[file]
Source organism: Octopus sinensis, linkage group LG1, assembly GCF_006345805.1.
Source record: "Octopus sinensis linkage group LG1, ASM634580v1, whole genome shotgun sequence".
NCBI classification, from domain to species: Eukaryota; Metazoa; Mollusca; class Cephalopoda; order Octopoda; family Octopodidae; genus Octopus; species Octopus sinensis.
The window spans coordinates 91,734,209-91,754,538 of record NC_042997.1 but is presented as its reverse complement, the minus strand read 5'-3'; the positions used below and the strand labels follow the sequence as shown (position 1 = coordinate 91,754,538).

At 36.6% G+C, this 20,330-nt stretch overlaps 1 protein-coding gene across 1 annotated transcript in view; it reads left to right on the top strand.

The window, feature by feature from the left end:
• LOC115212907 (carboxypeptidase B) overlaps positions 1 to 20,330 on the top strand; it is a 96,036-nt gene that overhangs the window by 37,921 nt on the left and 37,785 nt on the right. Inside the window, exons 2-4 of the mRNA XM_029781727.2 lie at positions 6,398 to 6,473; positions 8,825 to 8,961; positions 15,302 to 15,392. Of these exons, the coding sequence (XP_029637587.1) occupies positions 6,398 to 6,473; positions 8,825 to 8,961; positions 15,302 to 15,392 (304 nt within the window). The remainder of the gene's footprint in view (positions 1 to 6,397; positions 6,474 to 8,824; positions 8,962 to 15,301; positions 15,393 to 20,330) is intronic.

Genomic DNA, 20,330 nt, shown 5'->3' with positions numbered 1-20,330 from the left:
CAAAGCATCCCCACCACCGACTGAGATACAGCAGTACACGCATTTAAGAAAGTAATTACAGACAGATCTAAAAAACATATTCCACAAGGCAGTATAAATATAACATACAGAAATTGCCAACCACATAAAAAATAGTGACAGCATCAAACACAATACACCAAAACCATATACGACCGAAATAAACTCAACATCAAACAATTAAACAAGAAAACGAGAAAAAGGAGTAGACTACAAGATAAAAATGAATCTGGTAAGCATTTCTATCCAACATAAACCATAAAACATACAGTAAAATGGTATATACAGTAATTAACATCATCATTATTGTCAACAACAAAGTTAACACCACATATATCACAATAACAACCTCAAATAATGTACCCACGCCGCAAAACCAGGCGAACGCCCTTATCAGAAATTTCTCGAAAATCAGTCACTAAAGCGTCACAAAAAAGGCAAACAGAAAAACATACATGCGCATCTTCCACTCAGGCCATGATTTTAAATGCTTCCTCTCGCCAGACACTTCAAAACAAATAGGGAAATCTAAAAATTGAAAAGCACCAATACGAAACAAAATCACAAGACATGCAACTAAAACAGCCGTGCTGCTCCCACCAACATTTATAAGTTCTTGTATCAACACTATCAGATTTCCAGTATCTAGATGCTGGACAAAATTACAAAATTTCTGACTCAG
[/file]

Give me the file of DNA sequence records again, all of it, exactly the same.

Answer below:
Source organism: Octopus sinensis, linkage group LG1, assembly GCF_006345805.1.
Source record: "Octopus sinensis linkage group LG1, ASM634580v1, whole genome shotgun sequence".
NCBI classification, from domain to species: Eukaryota; Metazoa; Mollusca; class Cephalopoda; order Octopoda; family Octopodidae; genus Octopus; species Octopus sinensis.
The window spans coordinates 91,734,209-91,754,538 of record NC_042997.1 but is presented as its reverse complement, the minus strand read 5'-3'; the positions used below and the strand labels follow the sequence as shown (position 1 = coordinate 91,754,538).

At 36.6% G+C, this 20,330-nt stretch overlaps 1 protein-coding gene across 1 annotated transcript in view; it reads left to right on the top strand.

The window, feature by feature from the left end:
• LOC115212907 (carboxypeptidase B) overlaps positions 1 to 20,330 on the top strand; it is a 96,036-nt gene that overhangs the window by 37,921 nt on the left and 37,785 nt on the right. Inside the window, exons 2-4 of the mRNA XM_029781727.2 lie at positions 6,398 to 6,473; positions 8,825 to 8,961; positions 15,302 to 15,392. Of these exons, the coding sequence (XP_029637587.1) occupies positions 6,398 to 6,473; positions 8,825 to 8,961; positions 15,302 to 15,392 (304 nt within the window). The remainder of the gene's footprint in view (positions 1 to 6,397; positions 6,474 to 8,824; positions 8,962 to 15,301; positions 15,393 to 20,330) is intronic.

Genomic DNA, 20,330 nt, shown 5'->3' with positions numbered 1-20,330 from the left:
CAAAGCATCCCCACCACCGACTGAGATACAGCAGTACACGCATTTAAGAAAGTAATTACAGACAGATCTAAAAAACATATTCCACAAGGCAGTATAAATATAACATACAGAAATTGCCAACCACATAAAAAATAGTGACAGCATCAAACACAATACACCAAAACCATATACGACCGAAATAAACTCAACATCAAACAATTAAACAAGAAAACGAGAAAAAGGAGTAGACTACAAGATAAAAATGAATCTGGTAAGCATTTCTATCCAACATAAACCATAAAACATACAGTAAAATGGTATATACAGTAATTAACATCATCATTATTGTCAACAACAAAGTTAACACCACATATATCACAATAACAACCTCAAATAATGTACCCACGCCGCAAAACCAGGCGAACGCCCTTATCAGAAATTTCTCGAAAATCAGTCACTAAAGCGTCACAAAAAAGGCAAACAGAAAAACATACATGCGCATCTTCCACTCAGGCCATGATTTTAAATGCTTCCTCTCGCCAGACACTTCAAAACAAATAGGGAAATCTAAAAATTGAAAAGCACCAATACGAAACAAAATCACAAGACATGCAACTAAAACAGCCGTGCTGCTCCCACCAACATTTATAAGTTCTTGTATCAACACTATCAGATTTCCAGTATCTAGATGCTGGACAAAATTACAAAATTTCTGACTCAG